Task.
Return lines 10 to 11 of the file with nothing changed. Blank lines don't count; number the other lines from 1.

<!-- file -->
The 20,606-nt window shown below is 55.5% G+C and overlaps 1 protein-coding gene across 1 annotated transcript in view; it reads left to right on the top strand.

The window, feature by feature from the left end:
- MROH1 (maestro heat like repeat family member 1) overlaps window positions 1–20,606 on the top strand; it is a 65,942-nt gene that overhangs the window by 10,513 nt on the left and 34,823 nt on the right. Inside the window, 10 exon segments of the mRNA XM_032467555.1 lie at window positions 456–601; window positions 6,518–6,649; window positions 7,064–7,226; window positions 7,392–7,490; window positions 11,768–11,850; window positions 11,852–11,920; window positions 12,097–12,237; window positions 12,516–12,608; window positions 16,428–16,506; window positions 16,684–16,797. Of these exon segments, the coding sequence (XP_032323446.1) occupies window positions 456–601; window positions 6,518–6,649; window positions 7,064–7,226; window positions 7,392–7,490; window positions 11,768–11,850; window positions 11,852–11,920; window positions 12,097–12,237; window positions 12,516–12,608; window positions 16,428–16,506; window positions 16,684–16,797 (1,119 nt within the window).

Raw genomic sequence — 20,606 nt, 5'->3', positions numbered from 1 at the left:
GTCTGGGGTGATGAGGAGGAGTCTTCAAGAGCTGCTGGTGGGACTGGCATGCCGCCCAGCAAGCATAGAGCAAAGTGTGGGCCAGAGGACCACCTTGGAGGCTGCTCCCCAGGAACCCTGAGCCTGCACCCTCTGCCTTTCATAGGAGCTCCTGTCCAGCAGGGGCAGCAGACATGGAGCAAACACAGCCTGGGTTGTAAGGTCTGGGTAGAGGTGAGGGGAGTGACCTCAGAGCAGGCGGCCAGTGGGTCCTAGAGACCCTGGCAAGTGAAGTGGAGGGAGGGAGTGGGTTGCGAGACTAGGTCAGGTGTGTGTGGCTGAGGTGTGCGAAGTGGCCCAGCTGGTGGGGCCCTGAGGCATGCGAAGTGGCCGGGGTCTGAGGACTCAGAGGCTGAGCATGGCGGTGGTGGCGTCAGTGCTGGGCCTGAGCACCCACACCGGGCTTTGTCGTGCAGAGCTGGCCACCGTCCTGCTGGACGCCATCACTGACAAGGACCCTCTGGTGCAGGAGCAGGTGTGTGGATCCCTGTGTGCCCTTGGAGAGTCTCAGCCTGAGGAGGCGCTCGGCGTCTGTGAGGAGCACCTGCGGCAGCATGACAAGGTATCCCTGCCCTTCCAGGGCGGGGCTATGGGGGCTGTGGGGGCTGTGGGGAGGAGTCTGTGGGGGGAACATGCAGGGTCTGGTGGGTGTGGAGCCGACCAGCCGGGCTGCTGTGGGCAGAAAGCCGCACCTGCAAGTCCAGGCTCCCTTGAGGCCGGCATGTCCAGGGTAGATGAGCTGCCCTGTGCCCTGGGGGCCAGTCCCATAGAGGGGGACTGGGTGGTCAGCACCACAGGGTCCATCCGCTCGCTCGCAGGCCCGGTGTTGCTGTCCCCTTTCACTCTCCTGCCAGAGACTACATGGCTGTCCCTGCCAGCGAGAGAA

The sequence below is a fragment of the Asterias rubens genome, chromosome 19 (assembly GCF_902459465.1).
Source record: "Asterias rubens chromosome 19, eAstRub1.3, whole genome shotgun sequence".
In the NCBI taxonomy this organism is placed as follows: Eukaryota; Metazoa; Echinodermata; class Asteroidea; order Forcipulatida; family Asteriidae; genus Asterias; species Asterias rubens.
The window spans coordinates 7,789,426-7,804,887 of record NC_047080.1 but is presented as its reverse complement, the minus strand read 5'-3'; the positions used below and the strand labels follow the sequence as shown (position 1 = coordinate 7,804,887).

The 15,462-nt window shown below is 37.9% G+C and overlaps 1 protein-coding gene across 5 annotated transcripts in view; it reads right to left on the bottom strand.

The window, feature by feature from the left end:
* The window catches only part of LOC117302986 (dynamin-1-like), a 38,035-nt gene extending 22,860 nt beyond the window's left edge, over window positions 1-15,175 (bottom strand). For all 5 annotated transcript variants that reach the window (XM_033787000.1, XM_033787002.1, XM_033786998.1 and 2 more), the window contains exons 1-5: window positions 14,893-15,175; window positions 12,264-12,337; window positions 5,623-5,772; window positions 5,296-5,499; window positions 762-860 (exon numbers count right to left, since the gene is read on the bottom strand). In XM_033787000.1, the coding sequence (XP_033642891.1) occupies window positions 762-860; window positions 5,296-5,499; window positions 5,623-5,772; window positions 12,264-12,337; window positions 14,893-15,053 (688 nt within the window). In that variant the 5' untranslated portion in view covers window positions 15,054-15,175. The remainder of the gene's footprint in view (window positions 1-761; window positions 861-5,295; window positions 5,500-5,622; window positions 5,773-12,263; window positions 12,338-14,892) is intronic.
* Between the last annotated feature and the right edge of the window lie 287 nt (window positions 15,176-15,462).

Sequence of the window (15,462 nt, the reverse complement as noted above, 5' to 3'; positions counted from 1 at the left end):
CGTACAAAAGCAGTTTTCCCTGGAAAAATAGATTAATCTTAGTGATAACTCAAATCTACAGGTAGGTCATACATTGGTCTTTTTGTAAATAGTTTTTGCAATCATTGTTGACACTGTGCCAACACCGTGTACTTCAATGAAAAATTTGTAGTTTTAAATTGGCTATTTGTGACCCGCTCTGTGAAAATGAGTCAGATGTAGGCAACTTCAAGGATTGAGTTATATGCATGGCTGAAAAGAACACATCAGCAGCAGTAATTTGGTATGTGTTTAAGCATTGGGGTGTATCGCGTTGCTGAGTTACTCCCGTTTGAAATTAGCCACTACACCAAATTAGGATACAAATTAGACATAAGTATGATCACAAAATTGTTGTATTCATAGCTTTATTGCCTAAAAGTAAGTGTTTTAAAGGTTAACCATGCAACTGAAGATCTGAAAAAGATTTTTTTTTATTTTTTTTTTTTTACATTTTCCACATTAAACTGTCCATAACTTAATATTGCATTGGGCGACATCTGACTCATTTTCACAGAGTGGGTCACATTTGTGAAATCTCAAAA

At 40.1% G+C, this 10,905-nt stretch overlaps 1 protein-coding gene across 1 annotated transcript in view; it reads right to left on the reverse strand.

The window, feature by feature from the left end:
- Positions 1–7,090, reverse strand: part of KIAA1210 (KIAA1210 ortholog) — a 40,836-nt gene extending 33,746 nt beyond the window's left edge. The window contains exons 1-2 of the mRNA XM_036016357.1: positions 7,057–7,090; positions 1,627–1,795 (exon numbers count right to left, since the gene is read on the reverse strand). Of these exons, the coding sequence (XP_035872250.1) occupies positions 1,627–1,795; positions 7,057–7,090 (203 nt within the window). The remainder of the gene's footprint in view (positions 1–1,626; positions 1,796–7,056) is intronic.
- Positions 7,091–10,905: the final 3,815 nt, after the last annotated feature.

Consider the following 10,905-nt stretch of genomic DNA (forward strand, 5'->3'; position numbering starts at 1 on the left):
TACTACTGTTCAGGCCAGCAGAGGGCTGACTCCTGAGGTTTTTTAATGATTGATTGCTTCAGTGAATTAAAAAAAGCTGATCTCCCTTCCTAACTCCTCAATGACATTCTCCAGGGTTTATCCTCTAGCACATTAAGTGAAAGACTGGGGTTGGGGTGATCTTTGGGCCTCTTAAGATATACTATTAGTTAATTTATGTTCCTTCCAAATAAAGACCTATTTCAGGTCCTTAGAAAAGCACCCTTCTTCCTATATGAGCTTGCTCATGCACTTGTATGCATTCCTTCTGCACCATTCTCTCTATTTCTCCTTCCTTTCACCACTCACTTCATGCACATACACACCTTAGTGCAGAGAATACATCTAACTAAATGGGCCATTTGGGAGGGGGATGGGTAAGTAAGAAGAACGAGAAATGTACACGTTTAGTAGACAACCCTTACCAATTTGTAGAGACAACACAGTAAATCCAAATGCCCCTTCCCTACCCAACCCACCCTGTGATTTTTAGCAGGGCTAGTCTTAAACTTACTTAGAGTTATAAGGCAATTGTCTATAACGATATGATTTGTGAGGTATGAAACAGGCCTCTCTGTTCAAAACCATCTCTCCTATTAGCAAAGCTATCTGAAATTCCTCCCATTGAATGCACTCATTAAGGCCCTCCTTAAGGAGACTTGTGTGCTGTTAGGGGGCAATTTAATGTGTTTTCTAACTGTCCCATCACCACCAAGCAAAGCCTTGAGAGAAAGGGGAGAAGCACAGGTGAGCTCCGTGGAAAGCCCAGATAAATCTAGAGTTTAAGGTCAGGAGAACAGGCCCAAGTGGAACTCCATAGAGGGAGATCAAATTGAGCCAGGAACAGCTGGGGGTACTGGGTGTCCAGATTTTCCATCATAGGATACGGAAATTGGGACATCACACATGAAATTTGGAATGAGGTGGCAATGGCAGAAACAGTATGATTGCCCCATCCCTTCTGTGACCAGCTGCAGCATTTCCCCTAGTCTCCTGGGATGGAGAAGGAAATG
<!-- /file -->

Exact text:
The 15,462-nt window shown below is 37.9% G+C and overlaps 1 protein-coding gene across 5 annotated transcripts in view; it reads right to left on the bottom strand.

The window, feature by feature from the left end: